Md. EMS agency receives state grant to cover cost of naloxone
Allegany County Department of Emergency Services received more than $30,000 in state grant funding to help cover the cost of naloxone
By Heather Wolford
ALLEGANY COUNTY, Md. — Allegany County emergency medical services providers have received more than $30,000 in state grant funding to help cover the cost of the opioid overdose antidote naloxone.
"This grant has helped to not only improve the odds of an opioid overdose victim to survive, but it also assists in partially lifting the financial burden that has been placed on our emergency services providers," said Dick DeVore, director of the Allegany County Department of Emergency Services.
When Gov. Larry Hogan declared a state of emergency in response to the opioid crisis in 2017, he allotted $50 million in funding over a five year period to combat the epidemic.
The $33,000—provided by the Maryland Department of Health's Opioids Operational Command Center and approved by commissioners at Thursday's business meeting—is part of that funding and will supplement the cost and replacement of naloxone for county EMS from July 1 until June 30, 2019.
According to DeVore, there is not much need for replacements as the majority of the medication is utilized.
"For the purpose of replacing the medicine, it's absolutely minimal," he said.
This is the second year that county EMS has been awarded the state grant to supplement the cost of naloxone (also known by the brand name Narcan), with providers receiving $50,000 for the period of July 18, 2017, to June 30, 2018.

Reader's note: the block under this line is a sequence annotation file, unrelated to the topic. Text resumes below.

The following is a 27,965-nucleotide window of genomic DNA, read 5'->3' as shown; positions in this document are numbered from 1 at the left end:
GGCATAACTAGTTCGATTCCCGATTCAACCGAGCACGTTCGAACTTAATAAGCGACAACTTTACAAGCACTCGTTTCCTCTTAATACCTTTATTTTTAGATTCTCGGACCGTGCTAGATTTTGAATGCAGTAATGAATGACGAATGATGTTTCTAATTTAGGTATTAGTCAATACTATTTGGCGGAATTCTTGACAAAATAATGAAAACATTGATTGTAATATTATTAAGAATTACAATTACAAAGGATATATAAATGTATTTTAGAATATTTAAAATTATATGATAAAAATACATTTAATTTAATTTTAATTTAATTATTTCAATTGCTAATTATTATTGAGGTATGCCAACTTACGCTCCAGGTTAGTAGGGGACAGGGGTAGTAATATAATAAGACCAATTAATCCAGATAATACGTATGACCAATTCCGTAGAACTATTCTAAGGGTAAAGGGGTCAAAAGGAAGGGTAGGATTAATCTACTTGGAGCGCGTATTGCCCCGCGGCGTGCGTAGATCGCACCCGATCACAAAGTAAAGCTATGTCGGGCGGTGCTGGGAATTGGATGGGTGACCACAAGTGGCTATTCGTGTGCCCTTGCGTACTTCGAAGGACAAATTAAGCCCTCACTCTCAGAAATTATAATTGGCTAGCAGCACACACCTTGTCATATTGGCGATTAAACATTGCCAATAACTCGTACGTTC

DeVore said EMS providers spent $22,000 of last year's grant on naloxone, purchasing about 850 doses. The remaining grant funds went to qualified community response organizations, officials said.
While the majority of doses are used before the expiration date, which is about a year after it's manufactured, officials said some county departments are "heavy users."
"The city of Cumberland, the area that the county now operates out of Frostburg Area Ambulance, areas in LaVale," DeVore said, "those areas are most definitely replacing utilized medications.
"We are working now, internally with organizations, so we can get expiring medications to those departments who are heavy users of Narcan."
Allegany County Emergency Services operates 12 departments, receiving $2.5 million from Allegany County in the fiscal 2019 budget.
Copyright 2018 Cumberland Times-News